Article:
The IRS Wants More Info About Your Gig Income

If you earn money through a payment app or online marketplace, you may be affected by a tax reporting change enacted by the 2021 American Rescue Plan. The law requires third-party settlement organizations to report business transactions totaling over $600 per year by issuing a Form 1099-K to the taxpayer and the IRS. The previous reporting threshold was much higher ($20,000 and 200 business transactions).

This change was delayed for the 2023 tax year because it could trigger frustrating unintended consequences. For example, an estimated 44 million taxpayers might have received unexpected 1099-K forms — with amounts that may not have been taxable. To provide more lead time, the IRS announced plans to drop the threshold from $20,000 to $5,000 in 2024 (without regard to the total number of transactions) as part of a phase-in of the $600 threshold.

Here are a few more things that may be helpful to know about this far-reaching new rule.

It’s not personal. Business transactions are payments for goods or services, including tips. Money received from the online sale of personal items (like old clothing or furniture), which are normally sold at a loss, is not taxable and generally doesn’t need to be reported. However, those in the business of reselling goods for a profit should carefully track the original costs of their purchases. Payment apps are not required to report personal transactions intended as gifts or to split costs. The payer will typically be asked to note nonbusiness transactions.

It’s not a tax change. Taxpayers who sell goods, rent out a vacation home, walk dogs, or perform any other type of freelance work through digital platforms were already responsible for self-reporting all income on their tax returns regardless of the threshold. But now the IRS will have a way to cross-reference the information sent by third parties with the reported amounts.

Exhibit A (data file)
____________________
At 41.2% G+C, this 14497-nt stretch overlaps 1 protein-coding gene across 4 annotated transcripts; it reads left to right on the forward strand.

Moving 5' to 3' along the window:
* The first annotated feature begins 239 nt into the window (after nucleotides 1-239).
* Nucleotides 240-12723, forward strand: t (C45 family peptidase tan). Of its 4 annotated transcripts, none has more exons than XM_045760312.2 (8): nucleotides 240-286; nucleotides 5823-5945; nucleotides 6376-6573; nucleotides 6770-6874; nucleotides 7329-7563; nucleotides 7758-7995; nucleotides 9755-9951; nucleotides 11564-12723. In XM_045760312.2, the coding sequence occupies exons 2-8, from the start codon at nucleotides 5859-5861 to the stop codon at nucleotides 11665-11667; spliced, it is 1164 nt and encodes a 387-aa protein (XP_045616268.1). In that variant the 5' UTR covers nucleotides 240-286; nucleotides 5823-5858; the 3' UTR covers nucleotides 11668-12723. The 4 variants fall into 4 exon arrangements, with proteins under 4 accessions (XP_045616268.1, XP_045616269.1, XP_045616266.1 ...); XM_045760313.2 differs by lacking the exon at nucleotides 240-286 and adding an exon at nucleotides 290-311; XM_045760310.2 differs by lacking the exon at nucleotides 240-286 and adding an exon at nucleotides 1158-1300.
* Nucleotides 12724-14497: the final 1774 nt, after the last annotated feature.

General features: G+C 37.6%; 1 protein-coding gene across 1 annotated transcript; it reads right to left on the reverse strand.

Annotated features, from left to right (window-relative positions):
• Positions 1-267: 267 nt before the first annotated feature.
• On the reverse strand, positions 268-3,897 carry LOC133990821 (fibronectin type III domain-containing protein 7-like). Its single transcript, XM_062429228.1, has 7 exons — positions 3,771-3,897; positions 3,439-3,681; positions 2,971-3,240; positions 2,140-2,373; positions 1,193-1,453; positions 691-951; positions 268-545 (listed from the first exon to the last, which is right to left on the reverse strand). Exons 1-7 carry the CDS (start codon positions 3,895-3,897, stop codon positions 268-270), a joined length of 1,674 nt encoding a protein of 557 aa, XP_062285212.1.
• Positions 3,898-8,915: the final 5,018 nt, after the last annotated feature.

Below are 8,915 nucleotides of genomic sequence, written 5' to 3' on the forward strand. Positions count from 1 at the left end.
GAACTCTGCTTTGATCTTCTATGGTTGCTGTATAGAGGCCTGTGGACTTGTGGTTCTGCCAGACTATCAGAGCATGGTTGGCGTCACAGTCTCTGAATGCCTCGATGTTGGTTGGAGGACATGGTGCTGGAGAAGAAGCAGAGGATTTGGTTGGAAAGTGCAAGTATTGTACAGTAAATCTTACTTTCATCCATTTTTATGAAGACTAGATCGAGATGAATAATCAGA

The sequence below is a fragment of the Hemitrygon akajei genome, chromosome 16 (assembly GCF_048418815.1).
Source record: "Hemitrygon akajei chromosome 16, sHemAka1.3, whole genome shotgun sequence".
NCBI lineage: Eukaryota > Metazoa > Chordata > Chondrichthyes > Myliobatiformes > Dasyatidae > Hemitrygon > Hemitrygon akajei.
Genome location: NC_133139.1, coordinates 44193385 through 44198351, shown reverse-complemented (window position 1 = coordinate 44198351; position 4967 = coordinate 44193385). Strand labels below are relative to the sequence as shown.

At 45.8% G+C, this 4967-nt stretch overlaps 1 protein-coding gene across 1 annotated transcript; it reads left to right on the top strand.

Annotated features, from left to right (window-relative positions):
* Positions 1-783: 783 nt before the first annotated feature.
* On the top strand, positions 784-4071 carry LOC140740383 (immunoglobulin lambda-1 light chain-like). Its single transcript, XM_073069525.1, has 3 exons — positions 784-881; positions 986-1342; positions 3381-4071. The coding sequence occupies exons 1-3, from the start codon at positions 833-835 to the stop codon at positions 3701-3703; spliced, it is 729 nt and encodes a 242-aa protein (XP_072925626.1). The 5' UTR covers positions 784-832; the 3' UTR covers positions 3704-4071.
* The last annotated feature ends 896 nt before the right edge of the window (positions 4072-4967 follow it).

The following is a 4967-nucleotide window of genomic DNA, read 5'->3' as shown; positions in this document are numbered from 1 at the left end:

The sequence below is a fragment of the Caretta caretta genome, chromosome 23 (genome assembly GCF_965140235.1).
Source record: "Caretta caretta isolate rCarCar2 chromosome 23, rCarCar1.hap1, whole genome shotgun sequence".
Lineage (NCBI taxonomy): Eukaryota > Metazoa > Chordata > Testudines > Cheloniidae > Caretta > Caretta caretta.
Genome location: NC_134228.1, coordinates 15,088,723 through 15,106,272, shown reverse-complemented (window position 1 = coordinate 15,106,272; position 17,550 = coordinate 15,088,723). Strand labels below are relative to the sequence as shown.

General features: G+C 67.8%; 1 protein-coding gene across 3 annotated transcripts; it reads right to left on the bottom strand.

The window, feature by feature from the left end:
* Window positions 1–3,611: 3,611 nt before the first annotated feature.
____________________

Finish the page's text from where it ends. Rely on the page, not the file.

Examples of third-party settlement organizations:

Examples of third-party settlement organizations: peer-to-peer payment platform or digital wallet; online marketplace (sale or resale of goods); craft or maker marketplace; auction site; car sharing or ride-hailing platform; real estate rental platform; ticket exchange or resale site; crowdfunding platform; freelance marketplace

It’s not foolproof. This change could still cause confusion and costly mistakes. If a payer (such as a roommate making a shared rent payment) accidently clicks on the wrong box, the recipient could receive a Form 1099-K in error. A freelancer might receive a Form 1099-K from the payment processor and a Form 1099-MISC from the client for the same transaction. In such cases, the taxpayer may need to contact the issuer, and if a discrepancy is not corrected, the reported amount can be adjusted with a notation on the tax return.

Using separate accounts for business and personal digital transactions and keeping organized records will help ensure that your tax return is accurate, so you don’t overpay or raise any red flags with the IRS. If you have questions about how the new rule might affect you, don’t hesitate to consult a qualified tax professional.